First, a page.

For the sake of the polling industry and a better understanding of modern electoral behavior, how these variables interact with modern campaigning and political warfare begs further scrutiny. The challenge, however, lies in going beyond superficial thinking (e.g., "Obama should win the Black vote. McCain should do well with independents.") and figuring out how all these variables interact with each other on a more complex level.

6 comment(s):

Nikki said...

Anthony this made me laugh a little bit because in the '04 election I was working as a volunteer for Bush and making those very phone calls. I felt a little queesy everytime someone did answer the phone and I had to actually talk to them. I got yelled at a lot in that campaign. Clintons cooked their own goose in my opinion. Passionate Obama supporters had a fire lit and showed up big time!! I was glad to see it.....great post. Nikki

Anthony Palmer said...

Nikki,

I think that these campaign communications are only going to become more and more intrusive in future elections. I think there's nothing wrong with grassroots calls. They can be annoying sometimes, but that's just a part of democracy. It's the robocalls that really got under my skin. Do these people really think that just because Celebrity X endorses someone, I should too? Obama's staff was guilty of that and Clinton's staff was guilty of that. I didn't receive as many robocalls from the Edwards campaign. Maybe that was because they didn't have those endorsements to tout, or maybe it was because they wanted to keep the campaign humble. I don't know. But thanks for the comment.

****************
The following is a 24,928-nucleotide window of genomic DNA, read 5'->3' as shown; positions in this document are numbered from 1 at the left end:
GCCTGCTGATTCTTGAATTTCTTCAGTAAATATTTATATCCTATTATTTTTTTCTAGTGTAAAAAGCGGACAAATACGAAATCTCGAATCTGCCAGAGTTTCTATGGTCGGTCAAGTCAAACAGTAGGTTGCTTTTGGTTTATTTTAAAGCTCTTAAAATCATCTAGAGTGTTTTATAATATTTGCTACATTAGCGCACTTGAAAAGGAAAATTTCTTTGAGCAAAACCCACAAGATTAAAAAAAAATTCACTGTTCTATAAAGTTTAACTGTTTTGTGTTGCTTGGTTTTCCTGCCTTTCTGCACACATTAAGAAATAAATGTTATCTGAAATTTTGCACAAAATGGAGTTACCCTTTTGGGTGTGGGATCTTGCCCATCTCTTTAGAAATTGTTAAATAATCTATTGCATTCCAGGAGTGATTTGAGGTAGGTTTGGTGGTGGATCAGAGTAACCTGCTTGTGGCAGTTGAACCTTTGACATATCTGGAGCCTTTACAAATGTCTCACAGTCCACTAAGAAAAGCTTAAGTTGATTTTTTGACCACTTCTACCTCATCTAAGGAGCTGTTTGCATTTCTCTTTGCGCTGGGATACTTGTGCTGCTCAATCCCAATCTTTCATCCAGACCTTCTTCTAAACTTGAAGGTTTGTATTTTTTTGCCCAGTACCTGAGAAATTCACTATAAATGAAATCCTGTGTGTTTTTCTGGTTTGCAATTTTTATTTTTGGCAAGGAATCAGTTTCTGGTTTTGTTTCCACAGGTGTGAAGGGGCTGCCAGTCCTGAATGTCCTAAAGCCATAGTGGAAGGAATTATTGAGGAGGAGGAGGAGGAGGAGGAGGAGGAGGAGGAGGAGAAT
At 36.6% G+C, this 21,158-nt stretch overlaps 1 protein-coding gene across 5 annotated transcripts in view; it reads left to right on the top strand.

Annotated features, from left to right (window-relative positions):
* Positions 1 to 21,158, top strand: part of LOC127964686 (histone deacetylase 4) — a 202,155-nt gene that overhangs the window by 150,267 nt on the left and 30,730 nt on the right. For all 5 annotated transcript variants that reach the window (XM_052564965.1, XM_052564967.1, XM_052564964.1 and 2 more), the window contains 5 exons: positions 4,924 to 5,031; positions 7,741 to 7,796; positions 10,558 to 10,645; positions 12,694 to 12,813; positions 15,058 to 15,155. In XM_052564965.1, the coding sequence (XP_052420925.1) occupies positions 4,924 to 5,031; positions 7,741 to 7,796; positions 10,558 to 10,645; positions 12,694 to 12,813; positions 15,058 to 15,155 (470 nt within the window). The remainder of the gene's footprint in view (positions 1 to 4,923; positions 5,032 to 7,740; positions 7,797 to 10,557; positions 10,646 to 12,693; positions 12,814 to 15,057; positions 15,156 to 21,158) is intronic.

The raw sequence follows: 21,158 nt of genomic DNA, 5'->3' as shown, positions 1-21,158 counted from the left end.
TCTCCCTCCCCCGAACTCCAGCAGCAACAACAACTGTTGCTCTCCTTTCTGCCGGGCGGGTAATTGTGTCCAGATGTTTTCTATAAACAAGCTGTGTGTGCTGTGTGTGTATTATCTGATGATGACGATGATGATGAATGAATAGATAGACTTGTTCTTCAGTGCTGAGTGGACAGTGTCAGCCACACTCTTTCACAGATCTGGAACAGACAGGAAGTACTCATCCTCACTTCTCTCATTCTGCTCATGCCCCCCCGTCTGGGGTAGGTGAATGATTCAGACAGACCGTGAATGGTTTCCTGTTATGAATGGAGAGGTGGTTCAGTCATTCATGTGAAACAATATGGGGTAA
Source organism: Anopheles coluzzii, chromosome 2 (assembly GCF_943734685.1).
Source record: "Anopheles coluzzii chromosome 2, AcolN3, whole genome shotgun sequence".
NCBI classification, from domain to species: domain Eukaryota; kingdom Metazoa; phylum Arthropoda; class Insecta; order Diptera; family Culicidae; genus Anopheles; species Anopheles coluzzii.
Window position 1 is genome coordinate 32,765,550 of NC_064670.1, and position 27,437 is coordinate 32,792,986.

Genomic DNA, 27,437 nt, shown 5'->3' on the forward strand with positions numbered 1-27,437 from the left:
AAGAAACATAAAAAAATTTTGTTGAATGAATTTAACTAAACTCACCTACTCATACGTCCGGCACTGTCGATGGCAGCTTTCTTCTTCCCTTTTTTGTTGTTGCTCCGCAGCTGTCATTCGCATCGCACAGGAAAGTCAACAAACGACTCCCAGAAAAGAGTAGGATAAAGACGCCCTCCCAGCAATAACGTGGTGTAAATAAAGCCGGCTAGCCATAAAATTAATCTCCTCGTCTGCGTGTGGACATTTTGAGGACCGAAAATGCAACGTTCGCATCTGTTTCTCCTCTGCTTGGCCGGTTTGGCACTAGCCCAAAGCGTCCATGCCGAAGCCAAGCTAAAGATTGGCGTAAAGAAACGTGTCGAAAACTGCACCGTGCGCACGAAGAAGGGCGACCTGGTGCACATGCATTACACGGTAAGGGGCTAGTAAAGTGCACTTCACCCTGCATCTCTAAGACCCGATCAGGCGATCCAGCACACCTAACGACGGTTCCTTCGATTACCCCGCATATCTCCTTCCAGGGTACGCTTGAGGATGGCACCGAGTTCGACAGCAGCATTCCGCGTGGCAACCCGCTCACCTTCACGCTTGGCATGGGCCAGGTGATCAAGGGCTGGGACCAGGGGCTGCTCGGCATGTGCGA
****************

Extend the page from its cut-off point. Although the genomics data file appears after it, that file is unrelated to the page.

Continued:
Schenck said...

EDWARDS IS OUT! EDWARDS IS OUT! EDWARDS IS OUT!

Schenck said...

http://www.washingtonpost.com/wp-dyn/content/article/2008/01/30/AR2008013001069.html?referrer=email

Silence Dogood said...

Nikki, what a nastaligic feeling reading your comment brought back for me - I have made a lot of those phone calls in the past for friend's and relative's campaigns (none for presidential). When I was younger I remeber feeling sooooooo much anxiety about doing it.

Thomas said...

Hi Anthony. Do you think the Obama campaign downplaying of the Florida vote will be somehow harmful towards his campaign? It can appear that he is just playing "politics as usual" instead of standing up for people and their right to have their votes count.